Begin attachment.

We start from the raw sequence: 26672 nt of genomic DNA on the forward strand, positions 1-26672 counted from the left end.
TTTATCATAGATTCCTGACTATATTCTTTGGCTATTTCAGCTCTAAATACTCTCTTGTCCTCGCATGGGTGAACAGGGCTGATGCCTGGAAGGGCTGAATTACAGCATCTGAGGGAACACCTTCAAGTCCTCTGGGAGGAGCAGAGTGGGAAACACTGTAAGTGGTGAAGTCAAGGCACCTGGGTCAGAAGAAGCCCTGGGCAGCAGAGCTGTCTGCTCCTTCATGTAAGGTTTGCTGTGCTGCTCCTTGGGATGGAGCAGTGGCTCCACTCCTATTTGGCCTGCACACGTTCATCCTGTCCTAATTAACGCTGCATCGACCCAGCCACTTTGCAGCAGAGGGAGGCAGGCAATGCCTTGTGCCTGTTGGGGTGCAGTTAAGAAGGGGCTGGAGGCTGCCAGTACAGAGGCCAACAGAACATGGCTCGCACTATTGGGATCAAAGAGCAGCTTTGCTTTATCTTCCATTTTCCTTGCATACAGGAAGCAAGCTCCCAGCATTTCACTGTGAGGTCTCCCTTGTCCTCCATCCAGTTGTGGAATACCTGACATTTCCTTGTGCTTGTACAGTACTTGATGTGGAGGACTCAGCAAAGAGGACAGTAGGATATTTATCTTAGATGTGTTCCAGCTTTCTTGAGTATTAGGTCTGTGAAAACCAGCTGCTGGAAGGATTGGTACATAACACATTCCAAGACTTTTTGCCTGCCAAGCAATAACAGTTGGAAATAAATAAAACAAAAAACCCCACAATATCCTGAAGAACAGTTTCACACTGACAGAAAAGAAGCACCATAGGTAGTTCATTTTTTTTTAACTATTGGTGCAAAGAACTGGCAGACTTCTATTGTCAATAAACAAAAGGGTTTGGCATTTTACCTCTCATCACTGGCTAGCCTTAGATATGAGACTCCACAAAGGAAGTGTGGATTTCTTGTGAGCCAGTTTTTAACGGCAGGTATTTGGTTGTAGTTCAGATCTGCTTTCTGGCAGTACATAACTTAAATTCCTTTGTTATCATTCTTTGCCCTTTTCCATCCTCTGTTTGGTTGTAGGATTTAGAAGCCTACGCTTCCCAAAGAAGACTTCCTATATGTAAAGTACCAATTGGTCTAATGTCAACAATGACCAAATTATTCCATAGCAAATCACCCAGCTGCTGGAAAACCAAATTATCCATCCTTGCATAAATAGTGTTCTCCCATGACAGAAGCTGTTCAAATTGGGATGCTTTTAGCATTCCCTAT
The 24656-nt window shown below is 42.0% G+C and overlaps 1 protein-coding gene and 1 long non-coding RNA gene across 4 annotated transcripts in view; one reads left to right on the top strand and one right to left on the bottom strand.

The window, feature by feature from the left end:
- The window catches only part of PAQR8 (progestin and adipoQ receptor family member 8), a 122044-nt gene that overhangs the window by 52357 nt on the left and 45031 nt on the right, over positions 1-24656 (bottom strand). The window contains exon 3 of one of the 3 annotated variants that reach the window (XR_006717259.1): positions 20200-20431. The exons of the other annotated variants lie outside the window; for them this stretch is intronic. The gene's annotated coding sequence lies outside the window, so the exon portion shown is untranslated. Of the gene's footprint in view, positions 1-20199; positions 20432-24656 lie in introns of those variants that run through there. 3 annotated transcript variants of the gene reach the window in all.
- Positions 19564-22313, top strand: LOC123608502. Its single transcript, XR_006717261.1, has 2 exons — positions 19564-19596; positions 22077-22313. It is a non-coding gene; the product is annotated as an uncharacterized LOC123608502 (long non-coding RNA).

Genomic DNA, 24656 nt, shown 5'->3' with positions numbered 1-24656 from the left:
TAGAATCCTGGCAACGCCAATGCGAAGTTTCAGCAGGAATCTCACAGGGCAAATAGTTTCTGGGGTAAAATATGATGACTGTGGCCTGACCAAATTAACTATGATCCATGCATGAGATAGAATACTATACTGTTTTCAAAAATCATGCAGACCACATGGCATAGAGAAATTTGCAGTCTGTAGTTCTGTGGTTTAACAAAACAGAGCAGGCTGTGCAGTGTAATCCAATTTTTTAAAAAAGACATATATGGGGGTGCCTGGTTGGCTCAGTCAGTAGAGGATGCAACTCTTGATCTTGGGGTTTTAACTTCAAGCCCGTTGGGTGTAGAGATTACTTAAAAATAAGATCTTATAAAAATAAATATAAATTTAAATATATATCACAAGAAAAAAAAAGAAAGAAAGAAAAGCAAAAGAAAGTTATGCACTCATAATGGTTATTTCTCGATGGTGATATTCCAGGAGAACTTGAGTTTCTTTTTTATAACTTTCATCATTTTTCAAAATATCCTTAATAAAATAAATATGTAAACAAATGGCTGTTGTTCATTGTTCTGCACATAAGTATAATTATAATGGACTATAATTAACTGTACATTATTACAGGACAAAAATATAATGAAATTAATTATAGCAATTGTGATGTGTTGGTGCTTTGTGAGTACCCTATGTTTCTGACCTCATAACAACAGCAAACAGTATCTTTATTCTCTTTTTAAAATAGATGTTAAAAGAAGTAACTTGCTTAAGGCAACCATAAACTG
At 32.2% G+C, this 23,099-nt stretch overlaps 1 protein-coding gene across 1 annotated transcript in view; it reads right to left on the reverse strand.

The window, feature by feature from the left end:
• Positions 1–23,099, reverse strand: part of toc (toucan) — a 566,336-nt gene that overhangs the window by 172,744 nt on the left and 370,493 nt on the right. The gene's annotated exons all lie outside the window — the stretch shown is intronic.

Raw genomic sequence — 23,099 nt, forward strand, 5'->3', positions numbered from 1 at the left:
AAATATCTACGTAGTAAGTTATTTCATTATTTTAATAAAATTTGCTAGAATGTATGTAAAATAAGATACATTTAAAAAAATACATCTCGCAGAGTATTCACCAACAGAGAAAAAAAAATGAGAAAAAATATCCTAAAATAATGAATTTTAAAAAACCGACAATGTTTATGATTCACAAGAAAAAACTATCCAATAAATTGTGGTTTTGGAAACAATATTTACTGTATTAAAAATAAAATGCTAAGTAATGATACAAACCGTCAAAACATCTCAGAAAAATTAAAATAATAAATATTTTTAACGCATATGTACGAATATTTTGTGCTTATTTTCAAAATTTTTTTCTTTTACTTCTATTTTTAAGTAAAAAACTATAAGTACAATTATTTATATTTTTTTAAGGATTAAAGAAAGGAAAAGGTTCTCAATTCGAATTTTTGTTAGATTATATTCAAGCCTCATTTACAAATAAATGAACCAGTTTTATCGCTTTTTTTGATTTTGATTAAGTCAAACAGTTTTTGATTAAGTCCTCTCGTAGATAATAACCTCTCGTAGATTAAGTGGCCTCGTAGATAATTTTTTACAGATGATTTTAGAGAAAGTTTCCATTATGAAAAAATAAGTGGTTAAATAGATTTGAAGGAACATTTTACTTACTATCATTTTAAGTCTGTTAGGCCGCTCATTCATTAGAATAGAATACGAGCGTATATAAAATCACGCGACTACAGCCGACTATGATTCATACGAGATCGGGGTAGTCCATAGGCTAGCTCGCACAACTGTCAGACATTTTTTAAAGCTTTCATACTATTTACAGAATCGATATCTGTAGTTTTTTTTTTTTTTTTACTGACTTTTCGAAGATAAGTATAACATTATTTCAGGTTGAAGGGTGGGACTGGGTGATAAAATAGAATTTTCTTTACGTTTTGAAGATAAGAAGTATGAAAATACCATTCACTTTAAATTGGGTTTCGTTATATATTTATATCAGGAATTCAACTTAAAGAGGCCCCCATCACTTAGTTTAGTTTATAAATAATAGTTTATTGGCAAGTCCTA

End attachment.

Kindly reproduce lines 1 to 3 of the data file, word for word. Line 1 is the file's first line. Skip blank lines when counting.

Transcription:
We start from the raw sequence: 26672 nt of genomic DNA on the forward strand, positions 1-26672 counted from the left end.
TTTATCATAGATTCCTGACTATATTCTTTGGCTATTTCAGCTCTAAATACTCTCTTGTCCTCGCATGGGTGAACAGGGCTGATGCCTGGAAGGGCTGAATTACAGCATCTGAGGGAACACCTTCAAGTCCTCTGGGAGGAGCAGAGTGGGAAACACTGTAAGTGGTGAAGTCAAGGCACCTGGGTCAGAAGAAGCCCTGGGCAGCAGAGCTGTCTGCTCCTTCATGTAAGGTTTGCTGTGCTGCTCCTTGGGATGGAGCAGTGGCTCCACTCCTATTTGGCCTGCACACGTTCATCCTGTCCTAATTAACGCTGCATCGACCCAGCCACTTTGCAGCAGAGGGAGGCAGGCAATGCCTTGTGCCTGTTGGGGTGCAGTTAAGAAGGGGCTGGAGGCTGCCAGTACAGAGGCCAACAGAACATGGCTCGCACTATTGGGATCAAAGAGCAGCTTTGCTTTATCTTCCATTTTCCTTGCATACAGGAAGCAAGCTCCCAGCATTTCACTGTGAGGTCTCCCTTGTCCTCCATCCAGTTGTGGAATACCTGACATTTCCTTGTGCTTGTACAGTACTTGATGTGGAGGACTCAGCAAAGAGGACAGTAGGATATTTATCTTAGATGTGTTCCAGCTTTCTTGAGTATTAGGTCTGTGAAAACCAGCTGCTGGAAGGATTGGTACATAACACATTCCAAGACTTTTTGCCTGCCAAGCAATAACAGTTGGAAATAAATAAAACAAAAAACCCCACAATATCCTGAAGAACAGTTTCACACTGACAGAAAAGAAGCACCATAGGTAGTTCATTTTTTTTTAACTATTGGTGCAAAGAACTGGCAGACTTCTATTGTCAATAAACAAAAGGGTTTGGCATTTTACCTCTCATCACTGGCTAGCCTTAGATATGAGACTCCACAAAGGAAGTGTGGATTTCTTGTGAGCCAGTTTTTAACGGCAGGTATTTGGTTGTAGTTCAGATCTGCTTTCTGGCAGTACATAACTTAAATTCCTTTGTTATCATTCTTTGCCCTTTTCCATCCTCTGTTTGGTTGTAGGATTTAGAAGCCTACGCTTCCCAAAGAAGACTTCCTATATGTAAAGTACCAATTGGTCTAATGTCAACAATGACCAAATTATTCCATAGCAAATCACCCAGCTGCTGGAAAACCAAATTATCCATCCTTGCATAAATAGTGTTCTCCCATGACAGAAGCTGTTCAAATTGGGATGCTTTTAGCATTCCCTAT
The 24656-nt window shown below is 42.0% G+C and overlaps 1 protein-coding gene and 1 long non-coding RNA gene across 4 annotated transcripts in view; one reads left to right on the top strand and one right to left on the bottom strand.